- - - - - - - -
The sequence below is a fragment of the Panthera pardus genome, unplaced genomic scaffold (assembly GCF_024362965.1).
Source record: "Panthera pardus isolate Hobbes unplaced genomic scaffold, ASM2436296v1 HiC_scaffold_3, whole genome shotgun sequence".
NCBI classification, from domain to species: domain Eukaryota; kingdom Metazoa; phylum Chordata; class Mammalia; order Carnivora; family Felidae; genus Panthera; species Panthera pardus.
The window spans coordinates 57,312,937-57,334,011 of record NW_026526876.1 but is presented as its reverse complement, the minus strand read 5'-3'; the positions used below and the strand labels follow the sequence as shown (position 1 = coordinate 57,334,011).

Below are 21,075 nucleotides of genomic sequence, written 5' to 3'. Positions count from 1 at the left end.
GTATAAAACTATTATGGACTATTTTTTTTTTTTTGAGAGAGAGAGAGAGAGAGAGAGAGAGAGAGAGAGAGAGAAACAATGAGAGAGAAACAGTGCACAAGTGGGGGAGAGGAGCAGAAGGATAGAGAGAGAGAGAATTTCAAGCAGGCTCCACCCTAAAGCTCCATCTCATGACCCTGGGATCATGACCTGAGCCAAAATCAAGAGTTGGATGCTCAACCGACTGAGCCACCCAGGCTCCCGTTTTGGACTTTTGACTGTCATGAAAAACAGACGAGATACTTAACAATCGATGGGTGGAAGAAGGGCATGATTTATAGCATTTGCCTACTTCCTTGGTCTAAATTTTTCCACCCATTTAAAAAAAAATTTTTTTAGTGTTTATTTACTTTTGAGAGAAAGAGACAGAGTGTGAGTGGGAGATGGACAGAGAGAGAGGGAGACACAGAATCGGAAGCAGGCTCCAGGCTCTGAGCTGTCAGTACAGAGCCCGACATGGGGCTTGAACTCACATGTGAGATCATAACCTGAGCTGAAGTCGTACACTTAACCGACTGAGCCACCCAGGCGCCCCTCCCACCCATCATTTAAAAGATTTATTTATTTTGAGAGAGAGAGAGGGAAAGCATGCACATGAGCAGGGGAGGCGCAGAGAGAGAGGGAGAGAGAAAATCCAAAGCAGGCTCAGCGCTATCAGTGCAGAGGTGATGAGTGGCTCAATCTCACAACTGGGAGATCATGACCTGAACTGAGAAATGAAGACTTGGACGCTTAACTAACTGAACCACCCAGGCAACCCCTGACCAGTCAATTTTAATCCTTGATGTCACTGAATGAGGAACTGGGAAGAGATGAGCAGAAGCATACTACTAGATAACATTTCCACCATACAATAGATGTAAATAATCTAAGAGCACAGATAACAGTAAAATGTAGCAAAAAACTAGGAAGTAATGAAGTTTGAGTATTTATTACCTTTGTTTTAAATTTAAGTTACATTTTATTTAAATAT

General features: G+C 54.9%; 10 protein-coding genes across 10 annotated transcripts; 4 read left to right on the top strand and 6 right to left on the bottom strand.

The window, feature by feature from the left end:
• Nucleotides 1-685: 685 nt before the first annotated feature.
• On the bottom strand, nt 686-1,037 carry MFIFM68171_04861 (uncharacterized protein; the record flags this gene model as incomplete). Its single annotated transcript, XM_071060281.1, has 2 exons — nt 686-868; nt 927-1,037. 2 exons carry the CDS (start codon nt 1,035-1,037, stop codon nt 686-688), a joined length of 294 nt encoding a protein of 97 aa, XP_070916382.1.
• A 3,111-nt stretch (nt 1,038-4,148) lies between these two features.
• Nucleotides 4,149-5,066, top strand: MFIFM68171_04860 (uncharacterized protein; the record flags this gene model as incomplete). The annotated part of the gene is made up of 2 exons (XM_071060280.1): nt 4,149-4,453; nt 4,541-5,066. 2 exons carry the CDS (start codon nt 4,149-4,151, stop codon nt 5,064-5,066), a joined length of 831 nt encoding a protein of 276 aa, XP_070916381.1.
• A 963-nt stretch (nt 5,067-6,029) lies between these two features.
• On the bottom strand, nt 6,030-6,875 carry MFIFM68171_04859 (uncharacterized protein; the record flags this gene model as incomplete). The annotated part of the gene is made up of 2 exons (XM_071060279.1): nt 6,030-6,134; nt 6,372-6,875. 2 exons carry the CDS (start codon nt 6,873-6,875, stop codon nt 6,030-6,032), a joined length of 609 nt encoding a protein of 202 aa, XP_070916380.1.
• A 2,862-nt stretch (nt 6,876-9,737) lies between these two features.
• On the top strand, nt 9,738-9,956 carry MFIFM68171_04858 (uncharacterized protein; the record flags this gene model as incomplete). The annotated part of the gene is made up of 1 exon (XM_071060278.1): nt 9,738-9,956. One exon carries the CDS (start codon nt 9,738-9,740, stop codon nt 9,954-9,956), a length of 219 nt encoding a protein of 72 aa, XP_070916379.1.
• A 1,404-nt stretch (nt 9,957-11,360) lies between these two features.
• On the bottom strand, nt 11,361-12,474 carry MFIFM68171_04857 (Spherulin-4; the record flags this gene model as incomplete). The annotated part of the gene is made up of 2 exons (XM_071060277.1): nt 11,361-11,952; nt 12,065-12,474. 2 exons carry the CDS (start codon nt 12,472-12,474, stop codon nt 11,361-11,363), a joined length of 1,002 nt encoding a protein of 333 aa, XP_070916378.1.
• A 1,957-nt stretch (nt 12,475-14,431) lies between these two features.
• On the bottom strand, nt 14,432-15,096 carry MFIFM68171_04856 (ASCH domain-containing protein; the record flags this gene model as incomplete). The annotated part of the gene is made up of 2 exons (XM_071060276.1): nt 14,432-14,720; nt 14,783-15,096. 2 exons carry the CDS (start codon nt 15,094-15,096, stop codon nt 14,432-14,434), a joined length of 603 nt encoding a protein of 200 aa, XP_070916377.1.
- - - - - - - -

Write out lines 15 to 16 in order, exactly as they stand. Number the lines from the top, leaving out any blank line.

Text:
• A 2,862-nt stretch (nt 6,876-9,737) lies between these two features.
• On the top strand, nt 9,738-9,956 carry MFIFM68171_04858 (uncharacterized protein; the record flags this gene model as incomplete). The annotated part of the gene is made up of 1 exon (XM_071060278.1): nt 9,738-9,956. One exon carries the CDS (start codon nt 9,738-9,740, stop codon nt 9,954-9,956), a length of 219 nt encoding a protein of 72 aa, XP_070916379.1.